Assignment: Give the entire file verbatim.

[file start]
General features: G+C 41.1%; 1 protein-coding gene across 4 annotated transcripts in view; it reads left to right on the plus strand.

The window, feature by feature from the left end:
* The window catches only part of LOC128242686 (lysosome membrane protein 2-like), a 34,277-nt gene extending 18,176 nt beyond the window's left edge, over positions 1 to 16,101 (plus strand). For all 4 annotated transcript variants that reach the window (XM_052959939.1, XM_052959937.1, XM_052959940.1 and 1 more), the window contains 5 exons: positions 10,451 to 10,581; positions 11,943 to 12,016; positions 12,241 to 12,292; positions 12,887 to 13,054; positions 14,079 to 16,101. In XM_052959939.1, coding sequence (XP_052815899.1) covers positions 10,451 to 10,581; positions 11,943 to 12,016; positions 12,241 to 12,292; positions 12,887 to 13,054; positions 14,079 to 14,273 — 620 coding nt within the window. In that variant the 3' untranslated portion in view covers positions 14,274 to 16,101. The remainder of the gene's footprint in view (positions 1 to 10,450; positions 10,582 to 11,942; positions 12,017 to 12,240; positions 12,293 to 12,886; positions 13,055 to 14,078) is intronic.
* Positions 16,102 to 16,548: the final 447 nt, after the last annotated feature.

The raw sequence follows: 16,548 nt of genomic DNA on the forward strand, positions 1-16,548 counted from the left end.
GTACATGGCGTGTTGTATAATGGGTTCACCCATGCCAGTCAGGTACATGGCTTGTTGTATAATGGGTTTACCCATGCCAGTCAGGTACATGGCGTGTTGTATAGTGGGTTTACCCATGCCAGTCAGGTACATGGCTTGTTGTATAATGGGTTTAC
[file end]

General features: G+C 41.1%; 1 protein-coding gene across 4 annotated transcripts in view; it reads left to right on the plus strand.

The window, feature by feature from the left end:
* The window catches only part of LOC128242686 (lysosome membrane protein 2-like), a 34,277-nt gene extending 18,176 nt beyond the window's left edge, over positions 1 to 16,101 (plus strand). For all 4 annotated transcript variants that reach the window (XM_052959939.1, XM_052959937.1, XM_052959940.1 and 1 more), the window contains 5 exons: positions 10,451 to 10,581; positions 11,943 to 12,016; positions 12,241 to 12,292; positions 12,887 to 13,054; positions 14,079 to 16,101. In XM_052959939.1, coding sequence (XP_052815899.1) covers positions 10,451 to 10,581; positions 11,943 to 12,016; positions 12,241 to 12,292; positions 12,887 to 13,054; positions 14,079 to 14,273 — 620 coding nt within the window. In that variant the 3' untranslated portion in view covers positions 14,274 to 16,101. The remainder of the gene's footprint in view (positions 1 to 10,450; positions 10,582 to 11,942; positions 12,017 to 12,240; positions 12,293 to 12,886; positions 13,055 to 14,078) is intronic.
* Positions 16,102 to 16,548: the final 447 nt, after the last annotated feature.

The raw sequence follows: 16,548 nt of genomic DNA on the forward strand, positions 1-16,548 counted from the left end.
GTACATGGCGTGTTGTATAATGGGTTCACCCATGCCAGTCAGGTACATGGCTTGTTGTATAATGGGTTTACCCATGCCAGTCAGGTACATGGCGTGTTGTATAGTGGGTTTACCCATGCCAGTCAGGTACATGGCTTGTTGTATAATGGGTTTAC